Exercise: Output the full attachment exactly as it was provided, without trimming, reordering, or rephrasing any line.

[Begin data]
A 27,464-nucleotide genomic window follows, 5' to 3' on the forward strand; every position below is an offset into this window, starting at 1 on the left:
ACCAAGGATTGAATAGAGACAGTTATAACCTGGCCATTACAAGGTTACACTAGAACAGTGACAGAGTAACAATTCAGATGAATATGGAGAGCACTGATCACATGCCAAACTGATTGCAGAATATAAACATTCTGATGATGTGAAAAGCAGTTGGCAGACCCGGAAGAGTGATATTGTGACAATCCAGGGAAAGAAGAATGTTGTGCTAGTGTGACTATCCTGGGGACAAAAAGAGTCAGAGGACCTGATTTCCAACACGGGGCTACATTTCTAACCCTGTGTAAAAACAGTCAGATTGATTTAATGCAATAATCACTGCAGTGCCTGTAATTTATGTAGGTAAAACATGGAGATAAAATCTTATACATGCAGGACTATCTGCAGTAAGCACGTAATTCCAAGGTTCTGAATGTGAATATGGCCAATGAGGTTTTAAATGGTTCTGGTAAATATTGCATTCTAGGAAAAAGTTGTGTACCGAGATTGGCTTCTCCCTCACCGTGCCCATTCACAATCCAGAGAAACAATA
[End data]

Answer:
A 27,464-nucleotide genomic window follows, 5' to 3' on the forward strand; every position below is an offset into this window, starting at 1 on the left:
ACCAAGGATTGAATAGAGACAGTTATAACCTGGCCATTACAAGGTTACACTAGAACAGTGACAGAGTAACAATTCAGATGAATATGGAGAGCACTGATCACATGCCAAACTGATTGCAGAATATAAACATTCTGATGATGTGAAAAGCAGTTGGCAGACCCGGAAGAGTGATATTGTGACAATCCAGGGAAAGAAGAATGTTGTGCTAGTGTGACTATCCTGGGGACAAAAAGAGTCAGAGGACCTGATTTCCAACACGGGGCTACATTTCTAACCCTGTGTAAAAACAGTCAGATTGATTTAATGCAATAATCACTGCAGTGCCTGTAATTTATGTAGGTAAAACATGGAGATAAAATCTTATACATGCAGGACTATCTGCAGTAAGCACGTAATTCCAAGGTTCTGAATGTGAATATGGCCAATGAGGTTTTAAATGGTTCTGGTAAATATTGCATTCTAGGAAAAAGTTGTGTACCGAGATTGGCTTCTCCCTCACCGTGCCCATTCACAATCCAGAGAAACAATA